Secondary Burial

A rite in certain aboriginal cultures in which a body is buried after the flesh has been stripped from the bones by the elements and various scavengers
References in periodicals archive ?
The second type of sapuyung is a ceremonial hat worn during specific ceremonies by the Ngaju, as, for example, during secondary burial rituals (tiwah).
The tombs also demonstrate that the population burying at Bab edh-Dhra' placed high value on burial as evident in the investment of precious resources: time and effort to carve the family tomb, high quality mortuary goods, and the demands attendant on a primary burial and retrieval of the bones for a secondary burial at another location (p.
It is not easy to judge whether or not the Pre-Roman Iron Age burials at Parnamagi represent the kindred descendants of the community that once built the graves and whether the graves served as their only, main or secondary burial ground.
The secondary burial practice restricts generalizing statements about the position of the dead because bones were found disarticulated.
At Gua Braholo a secondary burial at the same level as and probably broadly contemporary with a flexed burial consisted of unburnt bones in a pit at the base of which was ash and charcoal, a sample of which produced a [sup.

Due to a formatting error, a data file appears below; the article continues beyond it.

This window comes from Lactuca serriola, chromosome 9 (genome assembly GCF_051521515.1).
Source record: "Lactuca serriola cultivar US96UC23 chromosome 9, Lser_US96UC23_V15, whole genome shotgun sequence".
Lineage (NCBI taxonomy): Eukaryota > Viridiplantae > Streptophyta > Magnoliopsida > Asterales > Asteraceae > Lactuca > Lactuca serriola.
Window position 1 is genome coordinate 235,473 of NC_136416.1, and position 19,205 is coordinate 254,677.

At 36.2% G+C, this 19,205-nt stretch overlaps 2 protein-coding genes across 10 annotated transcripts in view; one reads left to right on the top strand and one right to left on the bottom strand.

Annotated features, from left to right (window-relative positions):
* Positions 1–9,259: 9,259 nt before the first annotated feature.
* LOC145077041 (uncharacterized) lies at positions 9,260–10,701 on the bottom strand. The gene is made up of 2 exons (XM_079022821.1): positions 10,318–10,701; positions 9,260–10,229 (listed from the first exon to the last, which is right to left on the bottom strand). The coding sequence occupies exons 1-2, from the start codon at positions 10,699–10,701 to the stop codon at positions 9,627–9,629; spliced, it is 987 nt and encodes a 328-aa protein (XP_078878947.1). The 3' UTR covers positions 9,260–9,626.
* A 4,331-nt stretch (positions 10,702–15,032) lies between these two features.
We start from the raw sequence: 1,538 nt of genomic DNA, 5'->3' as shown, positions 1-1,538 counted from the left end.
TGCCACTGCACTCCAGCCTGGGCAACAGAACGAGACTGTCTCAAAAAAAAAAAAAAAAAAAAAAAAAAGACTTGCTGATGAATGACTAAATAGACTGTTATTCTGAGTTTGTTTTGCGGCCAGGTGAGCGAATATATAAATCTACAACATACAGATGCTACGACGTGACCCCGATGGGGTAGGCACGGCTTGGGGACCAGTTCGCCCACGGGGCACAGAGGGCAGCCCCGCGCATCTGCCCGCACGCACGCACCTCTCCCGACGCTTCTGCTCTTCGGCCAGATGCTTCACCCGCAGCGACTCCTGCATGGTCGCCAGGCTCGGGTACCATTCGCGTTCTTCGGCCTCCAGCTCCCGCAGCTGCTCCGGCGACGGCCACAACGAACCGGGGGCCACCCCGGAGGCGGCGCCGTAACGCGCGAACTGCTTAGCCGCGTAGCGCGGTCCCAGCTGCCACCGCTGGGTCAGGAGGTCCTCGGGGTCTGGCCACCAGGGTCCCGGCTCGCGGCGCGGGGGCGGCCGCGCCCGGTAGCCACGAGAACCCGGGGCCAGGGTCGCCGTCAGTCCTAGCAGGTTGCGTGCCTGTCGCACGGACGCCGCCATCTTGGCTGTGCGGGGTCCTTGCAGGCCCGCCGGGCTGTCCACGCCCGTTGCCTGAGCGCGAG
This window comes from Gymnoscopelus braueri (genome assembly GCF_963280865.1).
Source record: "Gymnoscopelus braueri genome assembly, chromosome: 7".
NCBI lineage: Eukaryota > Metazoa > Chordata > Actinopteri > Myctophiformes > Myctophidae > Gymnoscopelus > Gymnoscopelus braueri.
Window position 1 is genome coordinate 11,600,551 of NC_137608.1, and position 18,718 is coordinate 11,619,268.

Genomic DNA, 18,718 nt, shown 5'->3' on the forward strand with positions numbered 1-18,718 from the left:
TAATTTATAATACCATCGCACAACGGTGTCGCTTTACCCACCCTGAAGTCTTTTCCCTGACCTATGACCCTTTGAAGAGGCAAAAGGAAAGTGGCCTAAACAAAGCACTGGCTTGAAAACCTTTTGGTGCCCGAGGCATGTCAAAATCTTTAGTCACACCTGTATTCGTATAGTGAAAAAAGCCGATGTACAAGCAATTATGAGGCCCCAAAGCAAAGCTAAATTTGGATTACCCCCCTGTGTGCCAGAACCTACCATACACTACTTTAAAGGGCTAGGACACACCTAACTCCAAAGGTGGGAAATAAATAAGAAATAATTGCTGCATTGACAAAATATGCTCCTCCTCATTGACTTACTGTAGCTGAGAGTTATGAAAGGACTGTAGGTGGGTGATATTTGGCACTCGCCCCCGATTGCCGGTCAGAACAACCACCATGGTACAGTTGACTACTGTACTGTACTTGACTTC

He next describes blontang funerary poles made for the kwangkai secondary burial ceremony.
Recent research at the late LBK Herxheim enclosure in Rhineland-Palatinate has, for instance, shown the secondary burial of parts of over 450 individuals in an enclosure ditch, associated with deposits of pottery and other material culture (Zeeb-Lanz et al.
A total of 25 burials have been excavated, the majority of which are primary interments, although there is also evidence of secondary burial.
From these sources, it emerges that a tomb containing unburned remains could result from a primary or secondary burial, and a tomb containing burned remains could result either from a primary burial where bones are left in place (a practice known as bustum) or from a secondary burial where burned bones are moved a distance from the pyre (known as ustrinum).
The secondary burial in SHII, N7 probably belonged to the Kypchak (Polovetskaya) culture which existed before or simultaneously with the Golden Horde period (Table 1).
Like Austen (1939), this seems to be based mostly on the presence of secondary burial material found in the collapse of some of the larger monuments.